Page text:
I’ve had two cousins visiting me, whom I hadn’t seen for fifteen years. They’d read the International Adventure Library and from what they said, ‘Dracula’ is a humdinger.’ I’m going to order the set right away.

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2007 WFC ballots out

It’s time for all those who attended the World Fantasy Convention last year in Austin to once again cast your votes for the World Fantasy Awards. As you may know, anyone who popped for a membership last year gets to also vote for the next two years, even if they don’t buy any further memberships. So all of you guys who purchased Associate Memberships last year just to vote can do so again. I received my ballot in the mail today, so most of you likely have as well. If not, you can e-mail your vote to Rodger Turner, and he will verify your name against the registration lists for the last two cons.

Although we Howardists were shut out of the winner’s circle last year, hope springs eternal. So if you feel TC did a decent job in 2006, do me a favor and cast your vote in the SPECIAL ACHIEVEMENT: NON-PROFESSIONAL category for “Leo Grin, The Cimmerian.” It would be nice to show up once again at the gates to the Ivory Tower and raise a barbaric ruckus.

And as you are filling out your ballots, don’t forget to renominate Glenn Lord for Lifetime Achievement. Everyone is pretty much in agreement that slighting Glenn in the year that REH was the theme of the convention was the one unforgivable action of last year’s judges’ panel. So let’s get his name back on their radar, too.

I don’t really have strong opinions about the other categories, but for Best Novel you could do worse than to nominate Troy: Lord of the Silver Bow by the late David Gemmell. He probably won’t win as the prejudice against Gemmell and similar fantasy authors seemed pretty strong among the WFC faithful (whether they’ve actually read a single word he’s written is another story), but it would be nice to see him nominated at least. That would be yet another shot across the bow of those who would deny the continued existence and relevance of Sword-and-Sorcery in the fantasy field. It’s not just a bunch of insipid Tolkien clones — there is good work being done.

And hey, for Best Artist why not nominate “Dalmazio Frau, a.k.a. Dalmatius” who drew over thirty pieces of Howardian art last year to make The Cimmerian‘s third volume a special one? I don’t think illustrating so many different Howard stories in a single year has ever been done before. Fantasy, horror, boxing, westers — he did it all.

The Cat, the Skull, and the Editor


I’m staring moodily into my alehorn, like one of the Icelandic sagas’ barely socialized wolf’s-heads who can’t be trusted to behave in the skalli, pondering how best to retort on behalf of the disloyal opposition to Leo and Gary’s “If Loving the Lancers Is Wrong, We Don’t Want To Be Right” post. But before getting into that, I want to revisit a conflict of such escalatory excess that the groundskeepers of TC‘s Lion’s Den are still turning up unexploded munitions and unidentified body parts: The Farnsworth Wright War of 2005-2006.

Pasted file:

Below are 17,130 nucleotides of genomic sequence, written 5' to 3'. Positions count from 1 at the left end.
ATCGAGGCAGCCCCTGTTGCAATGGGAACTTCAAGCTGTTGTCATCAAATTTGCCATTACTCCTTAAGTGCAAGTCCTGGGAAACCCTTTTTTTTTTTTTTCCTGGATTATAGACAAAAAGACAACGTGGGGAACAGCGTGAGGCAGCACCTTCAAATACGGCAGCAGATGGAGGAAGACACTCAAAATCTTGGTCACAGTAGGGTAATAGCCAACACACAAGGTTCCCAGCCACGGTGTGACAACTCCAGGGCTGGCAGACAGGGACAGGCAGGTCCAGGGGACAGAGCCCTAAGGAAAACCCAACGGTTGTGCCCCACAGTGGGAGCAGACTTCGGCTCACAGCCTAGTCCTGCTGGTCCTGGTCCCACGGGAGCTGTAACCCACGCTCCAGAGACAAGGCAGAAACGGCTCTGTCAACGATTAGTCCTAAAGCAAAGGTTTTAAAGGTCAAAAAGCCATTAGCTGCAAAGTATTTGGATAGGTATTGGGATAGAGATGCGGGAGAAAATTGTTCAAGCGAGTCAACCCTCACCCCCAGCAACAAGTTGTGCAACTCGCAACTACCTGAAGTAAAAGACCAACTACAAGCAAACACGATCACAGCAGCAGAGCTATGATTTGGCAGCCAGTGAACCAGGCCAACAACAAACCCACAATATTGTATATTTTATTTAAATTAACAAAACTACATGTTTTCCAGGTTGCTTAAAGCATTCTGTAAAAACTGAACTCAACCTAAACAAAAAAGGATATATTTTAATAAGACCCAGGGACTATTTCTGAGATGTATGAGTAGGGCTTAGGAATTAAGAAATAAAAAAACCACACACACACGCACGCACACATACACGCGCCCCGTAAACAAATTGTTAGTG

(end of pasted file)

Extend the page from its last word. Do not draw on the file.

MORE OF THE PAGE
Was Wright not just a good, but a great, editor? Or did he play Cardinal Richelieu in the story of Weird Tales’ Three Musketeers? With his tendency to reject in haste and repent at leisure, was he perhaps born with a unique chromosome, a “C” chromosome to go with his X and Y, that made him more capricious than should have been humanly possible? These questions and more were fought out in the Den, with Don Herron in particular storming the satrap Pharnabazus’ mausoleum to place satchel charge after satchel charge against Farny’s sarcophagus. A passage in Patrice’s Kull: Exile of Atlantis essay “Atlantean Genesis” got me thinking about the whole contretemps:

Howard, in a particularly unprofessional move, didn’t even rewrite his story, making all his changes on his first draft, and retitled the tale The Cat and the Skull, whose “Skull” is an explicit reference to Thulsa Doom. . .The story is rather poor and suffers from a lack of cohesiveness, which is not surprising given the late addition of Thulsa Doom. . .Not surprisingly, the story was rejected by Weird Tales, apparently to Howard’s surprise, if this is indeed the unnamed story he is alluding to in Post Oaks and Sand Roughs (p. 133). Undaunted, Howard wrote yet another tale featuring Kull, the second and last featuring Kuthulos, The Screaming Skull of Silence. The story was quickly submitted to Weird Tales and likewise rejected.

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Remembering David Gemmell


Cimmerian readers have been well aware of the passing of fantasist David Gemmell (1948-2006). In V3n10 I published an article by Cimmerian blogger Steve Tompkins called “Dog-Brothers,” that went a long way toward demonstrating how simpatico the author of Legend and thirty other fantasy bestsellers was with the work of Robert E. Howard.

Now Steve has contributed to another, longer tribute to Gemmell, this one available online. Head on over to the Black Gate website and read “David Gemmell: An Appreciation” by Tompkins and Wayne McLaurin. Black Gate is currently edited by Howard Jones, a noted Harold Lamb scholar and a good friend of REH as well. Those of you who read the World Fantasy Convention coverage in V3n11 heard all about Jones sticking up for Two-Gun on a WFC panel. Nice to see him also doing his part to honor David Gemmell at Black Gate.

Windy City Pulp Show needs REH articles


Rusty Burke, who ferrets out all kinds of things the rest of us don’t know about, sez:

Doug Ellis and the folks at Windy City Pulp and Paper Convention (Chicago, May 4-6) need material for the program book that is REH and Weird Tales oriented. Payment is in contributor copies, but Doug says he’d be happy to throw in a complimentary membership as well. I’ll have to ask him about the deadline, I’d guess no later than mid-April given the dates. You can contact Doug directly for more info, if needed, or e-mail submissions here.

The theme of this year’s convention is REH/Weird Tales/Conan. Guest’s of Honor are Gary Gianni and Ken Kelly.

Man, between this show, PulpCon in Dayton, OH on July 5-8 2007 (where Glenn Lord will be Guest of Honor), and Gen Con in Indianapolis on August 16-19 2007 (where they are going to start having an “REH Day”), Howard is going to be all over the place again this year. There’s now officially another Trifecta of events to try to make, and that’s not including Howard Days in Cross Plains on June 8-9 2007.